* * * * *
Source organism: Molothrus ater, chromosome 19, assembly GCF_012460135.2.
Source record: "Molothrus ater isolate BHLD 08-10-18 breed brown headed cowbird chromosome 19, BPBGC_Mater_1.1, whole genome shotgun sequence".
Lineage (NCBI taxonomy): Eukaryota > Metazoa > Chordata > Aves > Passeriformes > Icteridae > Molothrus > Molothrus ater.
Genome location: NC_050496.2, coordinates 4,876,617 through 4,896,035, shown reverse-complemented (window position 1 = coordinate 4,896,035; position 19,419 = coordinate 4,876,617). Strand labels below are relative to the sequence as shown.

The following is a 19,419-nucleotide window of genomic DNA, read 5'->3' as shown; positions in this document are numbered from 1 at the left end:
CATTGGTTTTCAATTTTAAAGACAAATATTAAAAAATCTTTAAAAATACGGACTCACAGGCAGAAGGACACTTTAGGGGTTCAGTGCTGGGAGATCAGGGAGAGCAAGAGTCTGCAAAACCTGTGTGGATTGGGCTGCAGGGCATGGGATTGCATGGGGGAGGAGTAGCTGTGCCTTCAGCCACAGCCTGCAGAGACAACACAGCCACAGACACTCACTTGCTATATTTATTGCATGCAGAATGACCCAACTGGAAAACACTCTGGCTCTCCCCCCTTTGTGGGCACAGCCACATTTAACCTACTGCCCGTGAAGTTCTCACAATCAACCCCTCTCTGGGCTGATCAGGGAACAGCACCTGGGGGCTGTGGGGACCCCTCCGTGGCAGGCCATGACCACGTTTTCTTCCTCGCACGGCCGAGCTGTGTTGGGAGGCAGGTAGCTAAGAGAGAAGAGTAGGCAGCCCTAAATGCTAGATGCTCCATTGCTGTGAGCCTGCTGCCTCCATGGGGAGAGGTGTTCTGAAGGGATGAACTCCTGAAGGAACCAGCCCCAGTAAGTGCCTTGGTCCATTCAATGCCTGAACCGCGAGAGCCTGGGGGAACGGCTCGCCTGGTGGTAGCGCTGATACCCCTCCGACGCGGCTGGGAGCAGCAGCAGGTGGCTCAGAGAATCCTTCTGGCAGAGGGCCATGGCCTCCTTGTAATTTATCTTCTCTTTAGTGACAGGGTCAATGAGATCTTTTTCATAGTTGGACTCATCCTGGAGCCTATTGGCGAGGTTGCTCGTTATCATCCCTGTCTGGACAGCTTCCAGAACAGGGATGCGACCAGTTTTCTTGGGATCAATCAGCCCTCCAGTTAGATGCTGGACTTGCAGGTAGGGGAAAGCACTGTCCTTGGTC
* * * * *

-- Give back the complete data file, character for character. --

Source organism: Molothrus ater, chromosome 19, assembly GCF_012460135.2.
Source record: "Molothrus ater isolate BHLD 08-10-18 breed brown headed cowbird chromosome 19, BPBGC_Mater_1.1, whole genome shotgun sequence".
Lineage (NCBI taxonomy): Eukaryota > Metazoa > Chordata > Aves > Passeriformes > Icteridae > Molothrus > Molothrus ater.
Genome location: NC_050496.2, coordinates 4,876,617 through 4,896,035, shown reverse-complemented (window position 1 = coordinate 4,896,035; position 19,419 = coordinate 4,876,617). Strand labels below are relative to the sequence as shown.

The following is a 19,419-nucleotide window of genomic DNA, read 5'->3' as shown; positions in this document are numbered from 1 at the left end:
CATTGGTTTTCAATTTTAAAGACAAATATTAAAAAATCTTTAAAAATACGGACTCACAGGCAGAAGGACACTTTAGGGGTTCAGTGCTGGGAGATCAGGGAGAGCAAGAGTCTGCAAAACCTGTGTGGATTGGGCTGCAGGGCATGGGATTGCATGGGGGAGGAGTAGCTGTGCCTTCAGCCACAGCCTGCAGAGACAACACAGCCACAGACACTCACTTGCTATATTTATTGCATGCAGAATGACCCAACTGGAAAACACTCTGGCTCTCCCCCCTTTGTGGGCACAGCCACATTTAACCTACTGCCCGTGAAGTTCTCACAATCAACCCCTCTCTGGGCTGATCAGGGAACAGCACCTGGGGGCTGTGGGGACCCCTCCGTGGCAGGCCATGACCACGTTTTCTTCCTCGCACGGCCGAGCTGTGTTGGGAGGCAGGTAGCTAAGAGAGAAGAGTAGGCAGCCCTAAATGCTAGATGCTCCATTGCTGTGAGCCTGCTGCCTCCATGGGGAGAGGTGTTCTGAAGGGATGAACTCCTGAAGGAACCAGCCCCAGTAAGTGCCTTGGTCCATTCAATGCCTGAACCGCGAGAGCCTGGGGGAACGGCTCGCCTGGTGGTAGCGCTGATACCCCTCCGACGCGGCTGGGAGCAGCAGCAGGTGGCTCAGAGAATCCTTCTGGCAGAGGGCCATGGCCTCCTTGTAATTTATCTTCTCTTTAGTGACAGGGTCAATGAGATCTTTTTCATAGTTGGACTCATCCTGGAGCCTATTGGCGAGGTTGCTCGTTATCATCCCTGTCTGGACAGCTTCCAGAACAGGGATGCGACCAGTTTTCTTGGGATCAATCAGCCCTCCAGTTAGATGCTGGACTTGCAGGTAGGGGAAAGCACTGTCCTTGGTC